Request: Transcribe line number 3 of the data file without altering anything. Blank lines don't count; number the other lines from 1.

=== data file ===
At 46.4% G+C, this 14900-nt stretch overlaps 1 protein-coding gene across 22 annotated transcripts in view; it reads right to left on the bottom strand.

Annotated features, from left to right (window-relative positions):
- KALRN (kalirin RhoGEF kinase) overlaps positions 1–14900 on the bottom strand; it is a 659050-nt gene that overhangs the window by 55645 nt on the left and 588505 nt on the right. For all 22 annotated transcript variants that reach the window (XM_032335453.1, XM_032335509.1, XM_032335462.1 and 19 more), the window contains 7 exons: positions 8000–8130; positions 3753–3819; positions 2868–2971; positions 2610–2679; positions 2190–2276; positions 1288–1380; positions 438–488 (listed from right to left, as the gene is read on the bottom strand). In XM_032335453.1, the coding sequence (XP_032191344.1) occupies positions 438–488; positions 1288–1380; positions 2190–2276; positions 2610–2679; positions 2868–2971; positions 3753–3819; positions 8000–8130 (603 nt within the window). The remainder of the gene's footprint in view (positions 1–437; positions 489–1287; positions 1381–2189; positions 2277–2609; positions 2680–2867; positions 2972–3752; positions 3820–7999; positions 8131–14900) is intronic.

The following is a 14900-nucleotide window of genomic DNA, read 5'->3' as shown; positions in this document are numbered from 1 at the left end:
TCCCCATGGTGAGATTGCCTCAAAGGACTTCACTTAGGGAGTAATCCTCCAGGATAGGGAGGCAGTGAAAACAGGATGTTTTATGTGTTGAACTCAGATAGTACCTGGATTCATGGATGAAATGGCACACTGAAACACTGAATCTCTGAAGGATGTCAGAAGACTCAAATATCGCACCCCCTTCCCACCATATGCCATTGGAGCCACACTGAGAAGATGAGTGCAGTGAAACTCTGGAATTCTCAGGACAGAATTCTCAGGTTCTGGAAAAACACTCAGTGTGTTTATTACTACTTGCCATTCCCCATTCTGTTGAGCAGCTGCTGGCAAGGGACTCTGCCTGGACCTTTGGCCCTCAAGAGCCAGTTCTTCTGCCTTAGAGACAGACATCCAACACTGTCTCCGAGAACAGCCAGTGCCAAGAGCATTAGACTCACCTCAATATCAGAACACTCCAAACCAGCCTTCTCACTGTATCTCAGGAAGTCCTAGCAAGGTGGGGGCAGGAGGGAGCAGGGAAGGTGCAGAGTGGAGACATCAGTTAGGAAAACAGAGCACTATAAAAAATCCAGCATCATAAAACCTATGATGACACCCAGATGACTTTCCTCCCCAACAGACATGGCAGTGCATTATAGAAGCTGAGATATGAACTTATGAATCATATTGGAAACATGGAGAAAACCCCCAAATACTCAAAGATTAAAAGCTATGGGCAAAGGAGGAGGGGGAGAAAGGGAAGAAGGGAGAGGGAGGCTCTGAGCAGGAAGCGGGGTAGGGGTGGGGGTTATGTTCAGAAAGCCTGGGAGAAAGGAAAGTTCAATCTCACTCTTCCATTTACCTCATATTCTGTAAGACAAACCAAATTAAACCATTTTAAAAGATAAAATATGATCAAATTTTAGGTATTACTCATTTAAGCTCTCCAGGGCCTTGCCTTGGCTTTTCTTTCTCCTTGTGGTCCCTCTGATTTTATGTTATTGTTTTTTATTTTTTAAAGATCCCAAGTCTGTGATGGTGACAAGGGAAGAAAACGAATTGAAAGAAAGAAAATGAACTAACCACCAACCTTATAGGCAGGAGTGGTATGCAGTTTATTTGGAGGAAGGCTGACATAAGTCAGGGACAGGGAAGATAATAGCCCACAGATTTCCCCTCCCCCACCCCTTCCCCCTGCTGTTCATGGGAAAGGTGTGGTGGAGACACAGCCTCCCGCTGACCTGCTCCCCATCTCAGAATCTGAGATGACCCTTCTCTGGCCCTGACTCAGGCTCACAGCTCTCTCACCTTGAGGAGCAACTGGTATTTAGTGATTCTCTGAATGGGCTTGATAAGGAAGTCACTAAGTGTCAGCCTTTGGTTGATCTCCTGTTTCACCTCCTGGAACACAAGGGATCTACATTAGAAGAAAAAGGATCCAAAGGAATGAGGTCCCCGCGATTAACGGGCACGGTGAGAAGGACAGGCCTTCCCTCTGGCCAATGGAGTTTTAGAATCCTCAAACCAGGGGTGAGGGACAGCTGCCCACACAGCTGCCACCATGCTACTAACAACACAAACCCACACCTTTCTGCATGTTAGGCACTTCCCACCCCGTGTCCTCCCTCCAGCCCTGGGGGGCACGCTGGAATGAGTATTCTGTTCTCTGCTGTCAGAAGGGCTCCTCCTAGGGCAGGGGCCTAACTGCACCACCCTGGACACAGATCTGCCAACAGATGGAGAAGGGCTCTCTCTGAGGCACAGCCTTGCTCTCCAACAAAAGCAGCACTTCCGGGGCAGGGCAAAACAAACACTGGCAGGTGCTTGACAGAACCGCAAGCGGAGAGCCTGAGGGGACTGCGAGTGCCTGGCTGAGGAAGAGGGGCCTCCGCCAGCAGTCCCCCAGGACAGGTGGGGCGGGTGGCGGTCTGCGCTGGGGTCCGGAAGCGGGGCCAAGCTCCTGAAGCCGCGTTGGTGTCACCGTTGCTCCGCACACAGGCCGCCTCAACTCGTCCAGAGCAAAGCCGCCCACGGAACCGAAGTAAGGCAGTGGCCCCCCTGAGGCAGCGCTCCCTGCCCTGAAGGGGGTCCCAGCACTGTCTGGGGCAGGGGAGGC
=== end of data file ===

- KALRN (kalirin RhoGEF kinase) overlaps positions 1–14900 on the bottom strand; it is a 659050-nt gene that overhangs the window by 55645 nt on the left and 588505 nt on the right. For all 22 annotated transcript variants that reach the window (XM_032335453.1, XM_032335509.1, XM_032335462.1 and 19 more), the window contains 7 exons: positions 8000–8130; positions 3753–3819; positions 2868–2971; positions 2610–2679; positions 2190–2276; positions 1288–1380; positions 438–488 (listed from right to left, as the gene is read on the bottom strand). In XM_032335453.1, the coding sequence (XP_032191344.1) occupies positions 438–488; positions 1288–1380; positions 2190–2276; positions 2610–2679; positions 2868–2971; positions 3753–3819; positions 8000–8130 (603 nt within the window). The remainder of the gene's footprint in view (positions 1–437; positions 489–1287; positions 1381–2189; positions 2277–2609; positions 2680–2867; positions 2972–3752; positions 3820–7999; positions 8131–14900) is intronic.